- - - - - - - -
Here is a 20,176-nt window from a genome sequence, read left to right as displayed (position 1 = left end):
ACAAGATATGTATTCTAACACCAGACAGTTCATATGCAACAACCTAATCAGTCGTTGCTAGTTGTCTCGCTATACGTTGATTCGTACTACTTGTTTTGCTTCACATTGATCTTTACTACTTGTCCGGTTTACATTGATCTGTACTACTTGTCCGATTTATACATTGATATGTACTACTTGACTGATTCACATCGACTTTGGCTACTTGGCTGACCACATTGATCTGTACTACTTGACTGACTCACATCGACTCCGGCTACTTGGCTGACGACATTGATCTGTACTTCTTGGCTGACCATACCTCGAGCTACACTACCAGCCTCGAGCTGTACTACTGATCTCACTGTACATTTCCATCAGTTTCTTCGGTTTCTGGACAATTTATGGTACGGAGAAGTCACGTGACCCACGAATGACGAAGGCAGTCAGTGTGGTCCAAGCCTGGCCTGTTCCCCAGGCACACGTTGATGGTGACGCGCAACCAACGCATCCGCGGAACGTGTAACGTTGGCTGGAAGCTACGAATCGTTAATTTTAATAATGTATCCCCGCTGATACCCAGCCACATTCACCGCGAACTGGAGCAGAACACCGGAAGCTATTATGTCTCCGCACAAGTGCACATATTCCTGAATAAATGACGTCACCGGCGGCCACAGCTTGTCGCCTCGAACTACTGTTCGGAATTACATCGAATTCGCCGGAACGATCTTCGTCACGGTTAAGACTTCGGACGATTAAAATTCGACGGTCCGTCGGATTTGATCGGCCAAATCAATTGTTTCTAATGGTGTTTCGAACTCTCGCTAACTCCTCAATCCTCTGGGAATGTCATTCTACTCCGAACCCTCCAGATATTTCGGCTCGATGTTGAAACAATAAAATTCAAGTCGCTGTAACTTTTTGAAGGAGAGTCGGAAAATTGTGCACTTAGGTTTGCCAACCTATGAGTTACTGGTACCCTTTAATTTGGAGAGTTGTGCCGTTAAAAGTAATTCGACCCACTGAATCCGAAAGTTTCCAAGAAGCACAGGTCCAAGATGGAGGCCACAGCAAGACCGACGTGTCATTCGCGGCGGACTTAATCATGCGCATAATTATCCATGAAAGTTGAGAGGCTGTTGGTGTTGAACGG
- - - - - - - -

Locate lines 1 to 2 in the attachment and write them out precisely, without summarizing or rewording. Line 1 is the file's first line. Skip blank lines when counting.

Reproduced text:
Here is a 20,176-nt window from a genome sequence, read left to right as displayed (position 1 = left end):
ACAAGATATGTATTCTAACACCAGACAGTTCATATGCAACAACCTAATCAGTCGTTGCTAGTTGTCTCGCTATACGTTGATTCGTACTACTTGTTTTGCTTCACATTGATCTTTACTACTTGTCCGGTTTACATTGATCTGTACTACTTGTCCGATTTATACATTGATATGTACTACTTGACTGATTCACATCGACTTTGGCTACTTGGCTGACCACATTGATCTGTACTACTTGACTGACTCACATCGACTCCGGCTACTTGGCTGACGACATTGATCTGTACTTCTTGGCTGACCATACCTCGAGCTACACTACCAGCCTCGAGCTGTACTACTGATCTCACTGTACATTTCCATCAGTTTCTTCGGTTTCTGGACAATTTATGGTACGGAGAAGTCACGTGACCCACGAATGACGAAGGCAGTCAGTGTGGTCCAAGCCTGGCCTGTTCCCCAGGCACACGTTGATGGTGACGCGCAACCAACGCATCCGCGGAACGTGTAACGTTGGCTGGAAGCTACGAATCGTTAATTTTAATAATGTATCCCCGCTGATACCCAGCCACATTCACCGCGAACTGGAGCAGAACACCGGAAGCTATTATGTCTCCGCACAAGTGCACATATTCCTGAATAAATGACGTCACCGGCGGCCACAGCTTGTCGCCTCGAACTACTGTTCGGAATTACATCGAATTCGCCGGAACGATCTTCGTCACGGTTAAGACTTCGGACGATTAAAATTCGACGGTCCGTCGGATTTGATCGGCCAAATCAATTGTTTCTAATGGTGTTTCGAACTCTCGCTAACTCCTCAATCCTCTGGGAATGTCATTCTACTCCGAACCCTCCAGATATTTCGGCTCGATGTTGAAACAATAAAATTCAAGTCGCTGTAACTTTTTGAAGGAGAGTCGGAAAATTGTGCACTTAGGTTTGCCAACCTATGAGTTACTGGTACCCTTTAATTTGGAGAGTTGTGCCGTTAAAAGTAATTCGACCCACTGAATCCGAAAGTTTCCAAGAAGCACAGGTCCAAGATGGAGGCCACAGCAAGACCGACGTGTCATTCGCGGCGGACTTAATCATGCGCATAATTATCCATGAAAGTTGAGAGGCTGTTGGTGTTGAACGG